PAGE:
Hoops Rumors: It’s stunning, really. No team had ever won more than 15 games in a row to start the season, and now here are the Warriors at 22-0. [We talked to Poole before Golden State’s win over the Pacers on Tuesday that sent the team to 23-0] What sets this team apart from everyone else?

Monte Poole: I think it’s a couple of things. One, the system that they put in last year really did two things. It made their offense open up a little bit, and it showed them the value of defense leading to offense. They really did a great job of it last year. This year, I think their defense has fallen off a little bit, but they know that they can find that defense in spurts, four of five minutes here, five or six minutes there, and turn games around. So, you have that, plus the fact that you have Steph Curry, the most creative scorer and distributor in the game today, and you’ve got a pretty good recipe. You have a deep team, and several guys who are pretty unique around the NBA in terms of what they can do, leading off again with Steph and Draymond Green.

Hoops Rumors: It’s early, but has Green already proven that the five-year, $82MM deal he signed in the offseason is a bargain for the Warriors?

Monte Poole: Well, it’s already proven that they didn’t overpay the guy, that he’s not going to rest on his laurels, because that’s not his makeup. He’s had to fight for everything he’s gotten. He came into the league as a second-round draft pick, and he will be the first to tell you that he heard a lot of rejection from other scouts, and teams told him he wasn’t good enough. They pointed to things that he couldn’t do and didn’t focus on the things that he can do. So, he came into the league believing that he had to prove to people that he deserved to be picked higher, he deserved to be more respected, and I would say that he’s gotten that. I like to say three years ago teams were looking at Draymond Green and saying, “Nah, we don’t think so,” and “No, we don’t think so,” “He can’t do this,” “He can’t do that,” and now, guess what they’re doing. They’re looking for the next Draymond Green.

And it’s heart. He’s got a tremendous competitive heart. He’s one of those guys that really sort of personifies the underdog, and actually Steph has some of that, too. Both of these guys know what it’s like to be told, “You’re not good enough.” You think about Steph, and how both of his parents went to Virginia Tech. And Virginia Tech [said to Steph], “Nah, we don’t think so. Thanks, but no thanks.” Now, generally speaking, when both your parents went to a school, you can kind of get in there without a problem, but they weren’t swayed. And Coach K at Duke [Mike Krzyzewski] never looked twice at him. And he says now, “Big mistake,” but if you’re Steph Curry, it doesn’t help you out to hear that. And so, you look at those two guys, the two leaders of this team, and both of them came into the league believing that they had to prove to people that they could play. And they take that attitude into each and every game, every night. And that’s what you see. You see a team that, really, they don’t just want to beat you. They want to kind of annihilate you. They want to show you that they can, despite being told that they can’t.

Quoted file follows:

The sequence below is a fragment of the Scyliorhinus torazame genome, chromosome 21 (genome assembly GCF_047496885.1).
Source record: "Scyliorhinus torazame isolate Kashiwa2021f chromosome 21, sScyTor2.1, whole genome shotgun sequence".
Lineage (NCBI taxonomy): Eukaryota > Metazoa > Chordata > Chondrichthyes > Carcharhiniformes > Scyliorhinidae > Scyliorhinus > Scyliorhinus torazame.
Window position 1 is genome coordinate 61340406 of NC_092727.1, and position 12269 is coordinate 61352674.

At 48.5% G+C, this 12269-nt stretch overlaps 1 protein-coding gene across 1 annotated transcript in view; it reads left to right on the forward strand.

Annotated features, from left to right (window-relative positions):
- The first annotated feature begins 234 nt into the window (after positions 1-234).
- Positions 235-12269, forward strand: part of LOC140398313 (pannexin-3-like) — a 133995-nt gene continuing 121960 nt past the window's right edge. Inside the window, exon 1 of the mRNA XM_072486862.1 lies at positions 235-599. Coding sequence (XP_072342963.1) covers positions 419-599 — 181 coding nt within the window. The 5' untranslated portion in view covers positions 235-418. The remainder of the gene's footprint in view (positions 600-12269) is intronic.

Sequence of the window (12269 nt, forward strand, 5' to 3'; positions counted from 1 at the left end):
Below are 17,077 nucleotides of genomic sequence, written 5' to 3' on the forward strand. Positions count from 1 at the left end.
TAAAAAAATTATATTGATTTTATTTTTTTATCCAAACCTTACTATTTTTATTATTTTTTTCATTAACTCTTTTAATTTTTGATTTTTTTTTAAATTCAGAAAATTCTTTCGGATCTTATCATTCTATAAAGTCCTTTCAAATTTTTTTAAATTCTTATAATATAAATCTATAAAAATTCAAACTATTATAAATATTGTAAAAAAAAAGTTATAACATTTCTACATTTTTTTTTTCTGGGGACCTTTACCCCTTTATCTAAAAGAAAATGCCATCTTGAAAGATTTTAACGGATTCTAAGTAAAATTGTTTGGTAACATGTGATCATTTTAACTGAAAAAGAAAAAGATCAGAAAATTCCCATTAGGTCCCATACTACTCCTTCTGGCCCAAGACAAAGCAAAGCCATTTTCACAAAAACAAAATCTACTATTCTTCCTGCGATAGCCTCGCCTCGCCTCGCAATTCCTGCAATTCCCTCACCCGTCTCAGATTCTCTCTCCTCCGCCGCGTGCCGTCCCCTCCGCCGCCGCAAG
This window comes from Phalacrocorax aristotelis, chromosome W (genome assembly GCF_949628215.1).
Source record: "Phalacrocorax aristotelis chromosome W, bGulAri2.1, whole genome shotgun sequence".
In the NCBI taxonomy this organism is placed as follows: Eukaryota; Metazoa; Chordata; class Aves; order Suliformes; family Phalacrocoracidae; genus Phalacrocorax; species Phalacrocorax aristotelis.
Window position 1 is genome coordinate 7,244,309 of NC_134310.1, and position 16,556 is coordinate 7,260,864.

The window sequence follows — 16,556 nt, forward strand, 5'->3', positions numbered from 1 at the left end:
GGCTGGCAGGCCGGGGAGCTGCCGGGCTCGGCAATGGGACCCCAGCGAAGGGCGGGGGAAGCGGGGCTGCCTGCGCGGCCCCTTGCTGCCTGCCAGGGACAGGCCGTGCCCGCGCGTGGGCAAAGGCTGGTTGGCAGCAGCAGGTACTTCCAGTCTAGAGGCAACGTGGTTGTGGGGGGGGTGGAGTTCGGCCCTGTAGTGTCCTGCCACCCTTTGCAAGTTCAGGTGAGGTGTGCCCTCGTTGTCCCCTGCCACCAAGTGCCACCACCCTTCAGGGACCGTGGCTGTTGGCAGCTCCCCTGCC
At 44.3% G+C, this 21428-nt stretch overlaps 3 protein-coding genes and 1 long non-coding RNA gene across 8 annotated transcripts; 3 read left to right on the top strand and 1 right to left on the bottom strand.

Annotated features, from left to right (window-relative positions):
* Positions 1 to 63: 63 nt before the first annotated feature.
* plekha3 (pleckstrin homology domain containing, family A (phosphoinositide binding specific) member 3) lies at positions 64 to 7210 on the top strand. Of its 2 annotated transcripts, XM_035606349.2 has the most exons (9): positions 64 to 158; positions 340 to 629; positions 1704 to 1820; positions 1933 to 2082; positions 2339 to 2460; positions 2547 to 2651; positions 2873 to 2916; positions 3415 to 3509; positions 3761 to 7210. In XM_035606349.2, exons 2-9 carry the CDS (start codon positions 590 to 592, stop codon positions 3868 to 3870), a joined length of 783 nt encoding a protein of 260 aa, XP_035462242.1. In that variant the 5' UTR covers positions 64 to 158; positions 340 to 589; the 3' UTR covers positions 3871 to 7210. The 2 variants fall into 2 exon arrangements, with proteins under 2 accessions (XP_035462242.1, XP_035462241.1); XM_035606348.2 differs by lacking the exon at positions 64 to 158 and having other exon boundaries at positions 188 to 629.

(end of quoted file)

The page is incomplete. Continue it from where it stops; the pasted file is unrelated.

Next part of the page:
Hoops Rumors: What has interim coach Luke Walton done, or not done, that’s helped the team to its historic start?

Monte Poole: Luke will be the first to tell you that he is basically a product of the system installed by Steve Kerr. He’s a little bit different guy, of course, but what he’s been able to do is keep the system alive, keep it going, and he hasn’t lost the respect of the players. There was some concern going into the season that, “OK, Steve Kerr won’t be around, so will they treat Luke Walton like a substitute teacher?” And there are very little traces of that. For the most part, they understand him, they listen to him, they talk to him, they respect him — that’s huge. So, he has been able to get these guys most of the time at the level they can play at.

Now, I would say there may be one or two things that I think would be different if Steve were around, and one of those things is turnovers. That’s Steve Kerr’s pet peeve. And there have been games this year where the Warriors went over the 20 mark in turnovers, and that would drive Steve nuts. Luke is a little more willing to take it in stride because they’re winning, and he doesn’t want to change anything dramatically because it’s not his team to change. So, he’s going to let them get away with that a little bit as long as they’re winning, and they’ve done that. The other thing is that they don’t play as great a defense as they can for as long as they can. They were better on defense early last year than they are right now. I don’t think it’s a big deal, because, again, they know that they can play it, and that if it’s a close game, and they play their type of defense for five or six minutes, that they’ll a double-digit lead. So, you could say maybe that’s something that Luke is kind of letting slide a little bit, but, hell, he’s 22-0, so it’s kind of hard to criticize the guy.

Hoops Rumors: Harrison Barnes is taking more shots and scoring more points than ever before, and Andre Iguodala said that the team is trying to give him a boost, cognizant that it’s his contract year. Have you noticed Barnes’ teammates looking out for him more often on the court?